We have provided you with a comprehensive deck on the supplementary estimates (A). I look forward to providing further details through your questions.
Meegwetch. Nakurmiik. Marsi. Thank you.
Tansi. Boozhoo. Good morning and hello.
First I want to acknowledge that I'm speaking to you from my office here in Saint Boniface—Saint Vital, in the city of Winnipeg, the homeland of the Métis nation and Treaty 1 territory.
This committee meeting comes at a time when our nation is grieving. The remains of the 215 children buried at the Kamloops Indian residential school sent shockwaves through our country. It has reignited a very important conversation and brought it back to the national consciousness.
I want to be very clear, reconciliation and the lives and well-being of indigenous peoples never stray from my mind. This is my focus and motivation as a minister and member of Parliament.
I am a proud citizen of the Métis Nation. I am honoured to live in and represent the constituency of Saint Boniface–Saint Vital. Louis Riel, who was born in Saint-Boniface and was laid to rest there, was never granted the same privilege that I am being granted. Louis Riel was democratically elected as a member of Parliament for the constituency of Provencher, not on one or two occasions but on three occasions, yet he was never allowed to rightfully take his seat in the House.
The opportunities that I have been granted are some that my ancestors would never have believed possible. I work every day with this knowledge; it drives and motivates my work.
As Minister of Northern Affairs, I strive to listen to northerners to ensure that their needs and priorities drive my department's work. A year and a half ago, when I was appointed minister, I stated that decisions for the north would no longer be made in Ottawa boardrooms. My team and I remain committed to that vision. We work for the north and with the north. That's why the Arctic and northern policy framework is so important to our combined work together.
The investments my department is seeking through supplementary estimates (A) are driven by this approach, focusing on the responses to COVID-19, as well as housing and infrastructure needs. The pandemic has highlighted what people have known for far too long, which is that indigenous peoples and northern communities have been underserved. Further, we have recently been reminded of the consequences of colonialism for indigenous peoples and communities.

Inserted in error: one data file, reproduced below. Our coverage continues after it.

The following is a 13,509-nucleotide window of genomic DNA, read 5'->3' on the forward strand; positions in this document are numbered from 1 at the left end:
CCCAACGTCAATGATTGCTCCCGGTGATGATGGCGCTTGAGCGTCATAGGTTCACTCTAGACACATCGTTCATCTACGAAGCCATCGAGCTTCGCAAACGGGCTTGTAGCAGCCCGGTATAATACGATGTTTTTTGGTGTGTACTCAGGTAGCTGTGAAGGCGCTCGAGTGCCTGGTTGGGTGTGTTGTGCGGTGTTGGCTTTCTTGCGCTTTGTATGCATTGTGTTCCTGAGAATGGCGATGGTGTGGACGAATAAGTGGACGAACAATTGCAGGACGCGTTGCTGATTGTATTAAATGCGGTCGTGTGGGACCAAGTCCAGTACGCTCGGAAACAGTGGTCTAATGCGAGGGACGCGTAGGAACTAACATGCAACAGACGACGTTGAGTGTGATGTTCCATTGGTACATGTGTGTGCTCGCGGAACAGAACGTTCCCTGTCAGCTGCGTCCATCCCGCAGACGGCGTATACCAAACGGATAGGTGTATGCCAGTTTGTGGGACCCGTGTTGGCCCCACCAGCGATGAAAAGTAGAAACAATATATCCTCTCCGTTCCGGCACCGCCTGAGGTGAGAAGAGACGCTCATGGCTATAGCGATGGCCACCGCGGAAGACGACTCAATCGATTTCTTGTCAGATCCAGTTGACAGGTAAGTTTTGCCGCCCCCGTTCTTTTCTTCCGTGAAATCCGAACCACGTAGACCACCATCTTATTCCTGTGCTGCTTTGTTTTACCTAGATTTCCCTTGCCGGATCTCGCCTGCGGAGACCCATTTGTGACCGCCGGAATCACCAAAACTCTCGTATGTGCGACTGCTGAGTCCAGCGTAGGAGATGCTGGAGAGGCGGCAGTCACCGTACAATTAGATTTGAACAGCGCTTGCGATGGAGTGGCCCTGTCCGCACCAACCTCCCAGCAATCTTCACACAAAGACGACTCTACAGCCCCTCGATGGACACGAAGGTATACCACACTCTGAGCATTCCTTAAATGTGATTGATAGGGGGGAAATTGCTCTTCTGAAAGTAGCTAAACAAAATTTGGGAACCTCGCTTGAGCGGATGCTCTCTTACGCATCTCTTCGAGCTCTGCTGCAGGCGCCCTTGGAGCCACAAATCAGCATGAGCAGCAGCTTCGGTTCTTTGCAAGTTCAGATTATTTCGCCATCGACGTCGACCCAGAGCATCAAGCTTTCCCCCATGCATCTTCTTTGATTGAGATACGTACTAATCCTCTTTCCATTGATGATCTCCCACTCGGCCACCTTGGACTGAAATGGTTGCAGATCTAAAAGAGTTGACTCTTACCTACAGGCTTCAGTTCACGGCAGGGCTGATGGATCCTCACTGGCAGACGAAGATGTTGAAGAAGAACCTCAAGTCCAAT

We know that in Canada's north, food prices can be significantly higher than in the rest of Canada. Additional factors, such as geographic isolation, make northerners particularly at risk for food insecurity. This vulnerability has only been made worse by the COVID-19 pandemic. In April 2020, our government provided an additional $25 million to Nutrition North Canada to increase subsidy rates on nutritious food and essential hygiene items. Our government also introduced the harvesters support grant, which was co-developed with Inuit partners to help with costs related to hunting and harvesting, and to create greater access to traditional country foods. Building on this, and to address the ongoing concerns, the estimates in front of you provide $20 million in funding to maintain Nutrition North Canada measures introduced in April 2020.
These supplementary estimates also provide $50 million in 2021-22 for the Governments of Northwest Territories and Nunavut. There is $25 million each to respond to their short-term critical housing needs. I view these as down payments on the housing situation in the north. The need is clear and we are committed to closing the unacceptable gap that exists in the north. These amounts are intended to address immediate and pressing housing needs this year.
We recognize that more investment is required. From budget 2021, northerners will also benefit from the $2.5 billion in new funding through the national housing strategy, delivered by CMHC across Canada, and the $4.3 billion in new funding in distinctions-based indigenous infrastructure, which can include housing.
Mr. Chair, as I stated before, reconciliation is always at the forefront of my mind as minister. I'm working toward a renewed relationship between Canada and indigenous peoples, including through the Inuit-Crown partnership committee, that respects constitutionally guaranteed rights and is based on collaboration and co-operation.
I want to thank you again for this opportunity to meet with you virtually today.
I welcome your questions.
Thank you. Meegwetch.
: Kwe kwe
Before I begin, I want to acknowledge that in Ottawa, I'm on the traditional territory of the Algonquin Anishinabe people.
First and foremost, I do want to say a few words for the communities, families and friends impacted by the tragic news of the children whose remains were recently found at the former Kamloops residential school located on the traditional territory of the Tk'emlúps te Secwe̓pemc people.
I'd like to thank the members for their continued advocacy and echoing indigenous voices here in Parliament.
While this discovery has shocked and disturbed the nation, for indigenous peoples across the country, these findings are deeply painful, traumatizing and triggering, although they are not surprising, particularly for the indigenous peoples who have known this truth for far too long.
Our thoughts remain with the families and communities impacted not only by this discovery but by the residential school system. It is essential that we respect and continue to respect the privacy, space and mourning period of those communities that are collecting their thoughts and putting together their protocols as to how to honour these children.